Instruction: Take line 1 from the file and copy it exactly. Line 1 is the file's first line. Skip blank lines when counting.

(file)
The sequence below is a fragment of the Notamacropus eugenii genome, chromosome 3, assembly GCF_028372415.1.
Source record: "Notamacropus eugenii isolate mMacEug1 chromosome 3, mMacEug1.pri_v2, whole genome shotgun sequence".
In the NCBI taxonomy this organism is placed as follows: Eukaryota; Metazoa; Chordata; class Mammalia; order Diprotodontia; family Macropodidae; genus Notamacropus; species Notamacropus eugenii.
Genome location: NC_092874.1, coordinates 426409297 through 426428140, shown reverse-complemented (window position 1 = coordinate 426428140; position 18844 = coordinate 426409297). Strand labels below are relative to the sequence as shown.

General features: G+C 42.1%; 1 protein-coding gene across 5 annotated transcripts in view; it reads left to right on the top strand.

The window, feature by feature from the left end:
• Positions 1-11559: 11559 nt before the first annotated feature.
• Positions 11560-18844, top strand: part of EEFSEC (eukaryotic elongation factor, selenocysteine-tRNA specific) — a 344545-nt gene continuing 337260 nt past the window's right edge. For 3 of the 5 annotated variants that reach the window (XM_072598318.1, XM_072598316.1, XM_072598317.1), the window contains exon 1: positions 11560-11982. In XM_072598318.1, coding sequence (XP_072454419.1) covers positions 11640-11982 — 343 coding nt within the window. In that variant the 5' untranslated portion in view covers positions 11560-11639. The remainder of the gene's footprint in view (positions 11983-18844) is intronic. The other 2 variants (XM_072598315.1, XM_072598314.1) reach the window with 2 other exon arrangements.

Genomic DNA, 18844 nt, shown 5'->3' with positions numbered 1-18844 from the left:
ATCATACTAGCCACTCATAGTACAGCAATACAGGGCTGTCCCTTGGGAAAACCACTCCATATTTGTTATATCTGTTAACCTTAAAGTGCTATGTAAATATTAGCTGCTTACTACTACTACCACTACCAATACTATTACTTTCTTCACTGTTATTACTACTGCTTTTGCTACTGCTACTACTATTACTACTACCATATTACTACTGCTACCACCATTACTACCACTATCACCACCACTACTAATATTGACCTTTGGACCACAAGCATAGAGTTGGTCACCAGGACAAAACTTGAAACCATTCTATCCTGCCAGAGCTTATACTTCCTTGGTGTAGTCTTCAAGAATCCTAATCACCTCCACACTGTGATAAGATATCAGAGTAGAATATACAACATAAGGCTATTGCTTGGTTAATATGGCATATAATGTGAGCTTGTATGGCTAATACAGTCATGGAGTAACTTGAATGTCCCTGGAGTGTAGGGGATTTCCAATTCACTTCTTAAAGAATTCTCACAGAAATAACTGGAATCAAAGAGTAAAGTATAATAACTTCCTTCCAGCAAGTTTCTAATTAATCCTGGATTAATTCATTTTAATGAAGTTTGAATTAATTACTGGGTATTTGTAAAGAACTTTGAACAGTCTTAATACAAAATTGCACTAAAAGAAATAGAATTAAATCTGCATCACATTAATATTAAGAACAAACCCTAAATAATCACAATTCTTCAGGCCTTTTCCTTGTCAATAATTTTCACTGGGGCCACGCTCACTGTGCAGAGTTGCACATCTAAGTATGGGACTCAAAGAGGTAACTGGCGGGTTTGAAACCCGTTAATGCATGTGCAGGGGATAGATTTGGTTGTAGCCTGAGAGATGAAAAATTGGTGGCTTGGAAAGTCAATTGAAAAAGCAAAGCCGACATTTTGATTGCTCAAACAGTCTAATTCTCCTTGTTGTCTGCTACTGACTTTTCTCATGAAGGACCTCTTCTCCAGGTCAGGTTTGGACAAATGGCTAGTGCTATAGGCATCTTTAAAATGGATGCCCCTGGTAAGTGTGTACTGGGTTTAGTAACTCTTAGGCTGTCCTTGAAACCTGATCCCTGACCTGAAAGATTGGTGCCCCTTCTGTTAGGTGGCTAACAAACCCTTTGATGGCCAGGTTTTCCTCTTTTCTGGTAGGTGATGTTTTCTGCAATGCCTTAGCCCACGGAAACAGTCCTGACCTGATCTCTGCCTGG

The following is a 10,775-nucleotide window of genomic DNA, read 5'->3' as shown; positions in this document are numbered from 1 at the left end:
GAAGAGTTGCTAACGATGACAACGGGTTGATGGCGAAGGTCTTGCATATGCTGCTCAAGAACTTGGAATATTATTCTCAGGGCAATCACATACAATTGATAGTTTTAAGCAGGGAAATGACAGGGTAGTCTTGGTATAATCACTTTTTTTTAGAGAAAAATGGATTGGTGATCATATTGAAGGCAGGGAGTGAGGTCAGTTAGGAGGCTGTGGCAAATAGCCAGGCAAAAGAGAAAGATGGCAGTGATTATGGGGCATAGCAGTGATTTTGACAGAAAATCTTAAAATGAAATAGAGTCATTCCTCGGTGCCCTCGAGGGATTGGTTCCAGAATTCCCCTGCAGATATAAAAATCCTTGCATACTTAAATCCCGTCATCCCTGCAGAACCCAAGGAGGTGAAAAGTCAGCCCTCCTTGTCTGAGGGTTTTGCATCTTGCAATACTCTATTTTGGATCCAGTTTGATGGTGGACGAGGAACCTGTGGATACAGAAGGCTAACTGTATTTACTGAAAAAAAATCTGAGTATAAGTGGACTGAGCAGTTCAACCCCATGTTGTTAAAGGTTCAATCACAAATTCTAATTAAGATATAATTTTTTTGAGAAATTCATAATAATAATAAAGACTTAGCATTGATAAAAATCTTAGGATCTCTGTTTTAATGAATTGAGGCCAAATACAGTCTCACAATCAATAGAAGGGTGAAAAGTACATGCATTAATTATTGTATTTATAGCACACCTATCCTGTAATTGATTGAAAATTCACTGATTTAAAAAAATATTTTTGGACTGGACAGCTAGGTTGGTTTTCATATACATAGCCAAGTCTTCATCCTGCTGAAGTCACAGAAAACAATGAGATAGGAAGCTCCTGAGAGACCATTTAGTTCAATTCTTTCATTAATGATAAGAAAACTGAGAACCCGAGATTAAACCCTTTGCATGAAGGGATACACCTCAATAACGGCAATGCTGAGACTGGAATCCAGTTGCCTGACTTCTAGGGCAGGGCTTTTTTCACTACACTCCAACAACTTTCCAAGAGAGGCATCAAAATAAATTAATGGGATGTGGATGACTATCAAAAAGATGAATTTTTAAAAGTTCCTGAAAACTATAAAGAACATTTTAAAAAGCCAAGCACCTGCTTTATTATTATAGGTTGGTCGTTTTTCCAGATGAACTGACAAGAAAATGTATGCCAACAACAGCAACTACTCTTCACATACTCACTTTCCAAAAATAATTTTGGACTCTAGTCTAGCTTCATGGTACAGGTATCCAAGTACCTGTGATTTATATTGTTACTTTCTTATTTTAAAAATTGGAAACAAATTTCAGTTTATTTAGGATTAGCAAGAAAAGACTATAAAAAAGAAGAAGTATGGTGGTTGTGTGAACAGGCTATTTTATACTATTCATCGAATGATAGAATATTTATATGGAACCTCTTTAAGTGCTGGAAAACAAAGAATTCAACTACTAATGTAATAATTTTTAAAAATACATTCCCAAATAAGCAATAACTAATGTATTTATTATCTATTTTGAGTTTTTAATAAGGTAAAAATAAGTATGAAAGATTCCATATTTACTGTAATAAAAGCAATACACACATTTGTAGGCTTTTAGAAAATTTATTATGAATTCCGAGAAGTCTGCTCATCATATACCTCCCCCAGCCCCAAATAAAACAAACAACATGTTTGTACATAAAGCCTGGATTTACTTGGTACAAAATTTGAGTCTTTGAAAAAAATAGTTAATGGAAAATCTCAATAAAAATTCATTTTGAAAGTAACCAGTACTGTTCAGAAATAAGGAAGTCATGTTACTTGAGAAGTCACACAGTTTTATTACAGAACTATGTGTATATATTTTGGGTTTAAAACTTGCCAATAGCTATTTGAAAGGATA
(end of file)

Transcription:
The sequence below is a fragment of the Notamacropus eugenii genome, chromosome 3, assembly GCF_028372415.1.